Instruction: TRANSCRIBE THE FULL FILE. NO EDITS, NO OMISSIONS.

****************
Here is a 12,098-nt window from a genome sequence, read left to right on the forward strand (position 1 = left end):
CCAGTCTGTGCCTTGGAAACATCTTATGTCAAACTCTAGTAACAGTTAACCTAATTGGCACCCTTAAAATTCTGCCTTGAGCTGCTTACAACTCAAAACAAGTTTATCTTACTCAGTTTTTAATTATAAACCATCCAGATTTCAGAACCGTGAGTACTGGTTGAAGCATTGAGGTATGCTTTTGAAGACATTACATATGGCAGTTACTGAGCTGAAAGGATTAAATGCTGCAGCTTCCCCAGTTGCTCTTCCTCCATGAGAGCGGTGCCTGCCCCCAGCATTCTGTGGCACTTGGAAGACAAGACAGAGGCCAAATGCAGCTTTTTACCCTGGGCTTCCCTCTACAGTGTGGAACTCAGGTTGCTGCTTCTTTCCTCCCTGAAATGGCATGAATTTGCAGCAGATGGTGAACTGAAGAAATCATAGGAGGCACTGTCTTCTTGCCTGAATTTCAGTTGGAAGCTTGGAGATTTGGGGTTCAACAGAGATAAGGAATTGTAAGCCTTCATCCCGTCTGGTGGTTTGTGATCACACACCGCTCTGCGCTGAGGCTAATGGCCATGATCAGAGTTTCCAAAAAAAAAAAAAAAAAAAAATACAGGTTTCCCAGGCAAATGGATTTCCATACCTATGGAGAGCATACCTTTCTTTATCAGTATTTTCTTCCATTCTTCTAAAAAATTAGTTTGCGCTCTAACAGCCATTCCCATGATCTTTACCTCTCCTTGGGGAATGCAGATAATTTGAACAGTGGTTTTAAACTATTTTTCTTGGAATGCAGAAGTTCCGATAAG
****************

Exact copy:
Here is a 12,098-nt window from a genome sequence, read left to right on the forward strand (position 1 = left end):
CCAGTCTGTGCCTTGGAAACATCTTATGTCAAACTCTAGTAACAGTTAACCTAATTGGCACCCTTAAAATTCTGCCTTGAGCTGCTTACAACTCAAAACAAGTTTATCTTACTCAGTTTTTAATTATAAACCATCCAGATTTCAGAACCGTGAGTACTGGTTGAAGCATTGAGGTATGCTTTTGAAGACATTACATATGGCAGTTACTGAGCTGAAAGGATTAAATGCTGCAGCTTCCCCAGTTGCTCTTCCTCCATGAGAGCGGTGCCTGCCCCCAGCATTCTGTGGCACTTGGAAGACAAGACAGAGGCCAAATGCAGCTTTTTACCCTGGGCTTCCCTCTACAGTGTGGAACTCAGGTTGCTGCTTCTTTCCTCCCTGAAATGGCATGAATTTGCAGCAGATGGTGAACTGAAGAAATCATAGGAGGCACTGTCTTCTTGCCTGAATTTCAGTTGGAAGCTTGGAGATTTGGGGTTCAACAGAGATAAGGAATTGTAAGCCTTCATCCCGTCTGGTGGTTTGTGATCACACACCGCTCTGCGCTGAGGCTAATGGCCATGATCAGAGTTTCCAAAAAAAAAAAAAAAAAAAAATACAGGTTTCCCAGGCAAATGGATTTCCATACCTATGGAGAGCATACCTTTCTTTATCAGTATTTTCTTCCATTCTTCTAAAAAATTAGTTTGCGCTCTAACAGCCATTCCCATGATCTTTACCTCTCCTTGGGGAATGCAGATAATTTGAACAGTGGTTTTAAACTATTTTTCTTGGAATGCAGAAGTTCCGATAAG